Crafting program

Crafts at the various homesteads

Fotevikens Vikingamuseum has since the start engaged in and developed crafts. These are proud traditions, experimental archaeology and keeping techniques alive. The museum has a group of craftsmen actively working to teach techniques and tradition in relation to historical resources, in particular during our special activity weeks.

Ironworking in the forge (10)

The Foteviken Viking museum has a master blacksmith who knows everything about working with iron. From extracting iron from bog ore all the way to the finished object. Everything from nail to the sword, from the knife to hammer, to fire steel and hooks. A blacksmith's work never ends.

Silver and bronze casting, coin minting at the Lawman's manor (12a)

Of course we create our own cast items. At the Lawman's manor we do silver, bronze and tin casting. Thor hammers, crosses and other symbols. We also mint our own coins here, the Fotemark.

Cooking and baking at the bakery and cook house (8c och 8d)

At the Bakery we work with historical food. Fresh butter and buns straight out of the oven. If you are lucky you may get a taste during the afternoon. We also grow a lot of herbs for use in our cooking. A cooking pit and smoker are also frequently used where we cook fish we have caught ourselves.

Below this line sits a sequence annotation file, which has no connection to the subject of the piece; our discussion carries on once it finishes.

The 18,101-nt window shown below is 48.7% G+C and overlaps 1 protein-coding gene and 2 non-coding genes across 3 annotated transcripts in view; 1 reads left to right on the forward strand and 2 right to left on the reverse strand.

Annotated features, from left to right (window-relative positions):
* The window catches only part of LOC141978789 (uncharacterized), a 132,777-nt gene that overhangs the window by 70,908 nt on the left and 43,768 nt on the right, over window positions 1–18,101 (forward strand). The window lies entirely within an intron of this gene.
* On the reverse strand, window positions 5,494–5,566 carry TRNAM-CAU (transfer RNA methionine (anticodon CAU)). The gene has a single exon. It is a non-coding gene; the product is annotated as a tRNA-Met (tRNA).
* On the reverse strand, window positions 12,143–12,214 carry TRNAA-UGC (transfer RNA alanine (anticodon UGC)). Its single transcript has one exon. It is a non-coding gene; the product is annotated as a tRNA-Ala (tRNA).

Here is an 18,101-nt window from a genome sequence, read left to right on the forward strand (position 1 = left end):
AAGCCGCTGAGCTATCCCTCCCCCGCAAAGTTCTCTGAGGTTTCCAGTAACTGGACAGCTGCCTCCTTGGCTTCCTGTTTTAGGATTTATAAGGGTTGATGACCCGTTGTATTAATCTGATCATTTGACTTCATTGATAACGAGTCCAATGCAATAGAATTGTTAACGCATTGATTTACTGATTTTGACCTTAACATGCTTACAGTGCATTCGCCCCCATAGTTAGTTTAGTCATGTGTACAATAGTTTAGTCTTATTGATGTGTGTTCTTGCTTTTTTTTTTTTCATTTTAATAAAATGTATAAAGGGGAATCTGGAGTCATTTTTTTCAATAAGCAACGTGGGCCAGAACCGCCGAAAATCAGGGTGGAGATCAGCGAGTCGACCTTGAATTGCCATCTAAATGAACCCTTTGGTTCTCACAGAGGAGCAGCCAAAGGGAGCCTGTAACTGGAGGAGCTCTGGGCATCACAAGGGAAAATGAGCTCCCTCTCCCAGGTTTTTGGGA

Ceramics at the Merchant's manor pottery (7c)

We manufacture ceramics with historic techniques to make credible copies of Viking pottery. We use the techniques the vikings used, so we modify our clay to include gravel or crushed quartz. This is increases the strength when burning the clay.

Woodworking at the Merchant's manor timber workshop (7e)

Carving wood is an ancient craft. Wood is one of the most versatile materials we have and it can be used for almost everything. When building new houses here wood is the most common building material, but we also make other things from wood: bowls, plates, spoons, stools, tables, benches and beds etc. 

Textile at the Weaver's manor weaver workshop (9b)

We spin, weaveand sew. The Weaver farm are were we doing everything that has to do with textiles. From taking wool from sheep, treat the various processes to finished yarn, weaving cloth and sewing of garments. We even weave decorative tablet weaves and color wool with different plants.

Amber at the Lawman's manor workshop (12b)

The only gemstone that is actually organic, the rest are minerals. Amber was also a big part of the Vikings merchandise when they went on their merchant trips. Here at Foteviken Viking museum we process amber and while hard to work with, the end result is perhaps the most beautiful jewelry we get at the museum.

Glass beads at the Forge's pearl workshop (10b)

It is in the forge we shape and create our beautiful glass beads. Vikings really liked to adorn themselves with beads, in their hair, beard, clothes and other things. It is a craft that requires a lot of focus when there are high temperatures that must be handled in a safe manner. Glass beads are manufactured in many colors and color combinations.

Bone and horn at the tannery workshop (6e)

At the Tanners manor we process bone and horn. There are many objects that can be created by the legs and horns like tools, needles, stems, jewelry and buttons.

Leather at the tannery (6a)

Besides wood, leather is the most useful material Vikings had. Leather can be used in everything from clothing to tools, jewelry to the cap. During the summer we tan leather and make purses, belts, shoes and clothes of leather.